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The Practice of Law

The Games That Lawyers Play

When negotiating an agreement, clients are often happy to hear that the other side’s lawyer is going to do the drafting.  They assume that their lawyer will spend less time reviewing an agreement than he or she would have spent drafting the agreement in the first place, and that allowing the other side’s lawyer to draft the agreement will be cheaper for them.  Lawyers who are overwhelmed with work, or who are inexperienced, or who are lazy, or who are just not that bright, will readily agree with this approach.

On the other hand, good business lawyers know that most of the time it is to their client’s advantage to take control of the drafting.

Here is how the game is played:  

First, the lawyer drafting the agreement will load it up in their client’s favour.  (If you do not believe that to be true, you have never read a commercial lease, software license agreement, franchise agreement or banking document.  In fact, when it comes to banking documents, I used to summarize 5 inches thick of loan and security documents for my clients by saying that there were essentially only two provisions; One:  The Bank is right.  Two: The borrower is wrong.)

Second, when the other side’s lawyer reads the agreement and comes up with a hundred suggested revisions intended to make the arrangement somewhat commercially reasonable, the drafting lawyer expresses shock and horror that “they want to change everything” even though “everything is standard” and similar nonsense.

The psychology of the negotiation becomes that the non-drafting lawyer has to justify every change being proposed to the agreement, and to do so against a constant stream of pressure from the drafting lawyer and his or her client about how many changes are being requested and how unreasonable it is to ask for them.  Ultimately there is pressure to settle for fewer changes.

I recently heard a lawyer handling a bitterly contested negotiation put it very well. The other side had drafted the agreement and was now whining about how many changes were being asked for.  The lawyer asking for the changes said: “What nonsense.  The first draft had the arrangement start on our client’s goal line.  All I am trying to do is to get it back toward mid-field.”

I once worked with a senior real estate lawyer in my firm who acted for a large municipality against a developer.  The developer was represented by a team of lawyers at a large Toronto firm.  A lawyer named Andy was the point person for the developer.   The partner in charge of the deal in my firm was George who well understood the importance of doing the drafting, as did the inhouse counsel for the municipality for which we acted.  It was agreed upfront that our firm would draft the principal documents.  It was up to me to do all of the drafting.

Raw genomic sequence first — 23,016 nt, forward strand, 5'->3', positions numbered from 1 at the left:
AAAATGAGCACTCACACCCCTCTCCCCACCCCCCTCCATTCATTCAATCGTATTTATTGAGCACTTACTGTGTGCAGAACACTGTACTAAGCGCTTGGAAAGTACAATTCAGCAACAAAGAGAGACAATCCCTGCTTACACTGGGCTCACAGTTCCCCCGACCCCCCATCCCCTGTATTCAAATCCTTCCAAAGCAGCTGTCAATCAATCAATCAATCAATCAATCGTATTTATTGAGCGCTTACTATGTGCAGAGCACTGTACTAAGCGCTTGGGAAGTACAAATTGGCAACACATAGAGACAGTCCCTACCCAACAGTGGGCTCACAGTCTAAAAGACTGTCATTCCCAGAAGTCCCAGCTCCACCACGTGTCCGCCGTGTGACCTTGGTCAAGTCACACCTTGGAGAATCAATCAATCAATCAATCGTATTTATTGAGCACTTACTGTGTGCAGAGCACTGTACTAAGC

Time after time, the following scenario would play out.   We would be sitting at a meeting with clients and counsel, and it would be decided that an agreement had to be drafted or revised.  Andy would ask me how soon I could get the draft done.  I would think about how much work was involved and what my other commitments were and propose a delivery date that I could probably achieve if I worked evenings and weekends.  Andy and his client would look very concerned about how long it was going to take me to do the drafting and would talk about how important it was that it be done more quickly.  Then Andy would say something like: “Here at [insert name of big Toronto firm], we have a lot of resources.  If you would like us to take over the drafting, we could get this done sooner.”

The client, having decided to retain our medium sized Mississauga firm on a major transaction would buy into this nonsense and agree with how important it was for the drafting to be done more quickly.  George would worry that next time the client might go with a larger firm.

Then George, who generally worked from 9 to 5, would cave in, and say that we could get it done sooner.  Usually there was some much simpler document that also needed to be drafted and everyone would agree that Andy and his team could do that document.

I would move heaven and earth and somehow meet the deadline.  Andy would always miss the deadline on the simpler document.

At the next meeting Andy would do the same thing.  I hated Andy.

Sophisticated clients usually see the advantage in having their own lawyers do the drafting. As mentioned above, clients who have less experience working with lawyers often believe that it will be cheaper if the other side does the drafting.  In theory, this is true. (Also, in theory, I have a 50/50 chance of winning an argument with my wife.)  

For example, if a really good lawyer drafts a document in a manner that he or she fully intends to be as fair and even-handed as possible, it will in fact be cheaper for the other side’s counsel to review and comment on it than it would have been for the other side’s lawyer to produce the document in the first place.  This happens sometimes.  People also win the lottery occasionally.

Gambling that the other side’s lawyer is both really good and will try to be as fair and even-handed as possible is just not a safe bet.

In most cases, the cost of reviewing a badly drafted and/or very one-sided document, commenting on it and proposing revisions will be at least as much as it would have cost to draft it in the first place, and probably more.

In summary, when the other side drafts, your client will likely not save any money and will probably end up with a worse agreement.   Good lawyers know this and try to seize control of the drafting whenever they can, and smart clients let them.

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